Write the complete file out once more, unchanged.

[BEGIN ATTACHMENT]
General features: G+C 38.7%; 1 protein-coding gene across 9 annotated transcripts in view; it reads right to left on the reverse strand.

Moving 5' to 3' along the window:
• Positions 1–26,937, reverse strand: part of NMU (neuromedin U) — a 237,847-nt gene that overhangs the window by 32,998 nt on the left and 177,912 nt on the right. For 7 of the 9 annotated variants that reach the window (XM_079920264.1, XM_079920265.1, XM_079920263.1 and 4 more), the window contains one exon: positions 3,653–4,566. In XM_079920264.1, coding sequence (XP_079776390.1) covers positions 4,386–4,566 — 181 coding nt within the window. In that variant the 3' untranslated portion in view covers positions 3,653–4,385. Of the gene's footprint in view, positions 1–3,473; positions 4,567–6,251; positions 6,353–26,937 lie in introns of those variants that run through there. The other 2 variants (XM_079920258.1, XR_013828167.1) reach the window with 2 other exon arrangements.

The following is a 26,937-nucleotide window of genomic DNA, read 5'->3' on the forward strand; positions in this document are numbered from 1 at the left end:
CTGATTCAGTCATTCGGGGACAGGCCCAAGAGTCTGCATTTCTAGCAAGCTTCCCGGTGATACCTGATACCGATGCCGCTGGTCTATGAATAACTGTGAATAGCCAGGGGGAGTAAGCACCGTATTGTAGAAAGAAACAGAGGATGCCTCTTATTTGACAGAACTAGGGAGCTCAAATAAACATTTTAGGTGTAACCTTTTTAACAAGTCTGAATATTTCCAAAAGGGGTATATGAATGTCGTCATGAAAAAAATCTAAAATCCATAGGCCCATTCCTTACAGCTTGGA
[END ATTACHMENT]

General features: G+C 38.7%; 1 protein-coding gene across 9 annotated transcripts in view; it reads right to left on the reverse strand.

Moving 5' to 3' along the window:
• Positions 1–26,937, reverse strand: part of NMU (neuromedin U) — a 237,847-nt gene that overhangs the window by 32,998 nt on the left and 177,912 nt on the right. For 7 of the 9 annotated variants that reach the window (XM_079920264.1, XM_079920265.1, XM_079920263.1 and 4 more), the window contains one exon: positions 3,653–4,566. In XM_079920264.1, coding sequence (XP_079776390.1) covers positions 4,386–4,566 — 181 coding nt within the window. In that variant the 3' untranslated portion in view covers positions 3,653–4,385. Of the gene's footprint in view, positions 1–3,473; positions 4,567–6,251; positions 6,353–26,937 lie in introns of those variants that run through there. The other 2 variants (XM_079920258.1, XR_013828167.1) reach the window with 2 other exon arrangements.

The following is a 26,937-nucleotide window of genomic DNA, read 5'->3' on the forward strand; positions in this document are numbered from 1 at the left end:
CTGATTCAGTCATTCGGGGACAGGCCCAAGAGTCTGCATTTCTAGCAAGCTTCCCGGTGATACCTGATACCGATGCCGCTGGTCTATGAATAACTGTGAATAGCCAGGGGGAGTAAGCACCGTATTGTAGAAAGAAACAGAGGATGCCTCTTATTTGACAGAACTAGGGAGCTCAAATAAACATTTTAGGTGTAACCTTTTTAACAAGTCTGAATATTTCCAAAAGGGGTATATGAATGTCGTCATGAAAAAAATCTAAAATCCATAGGCCCATTCCTTACAGCTTGGA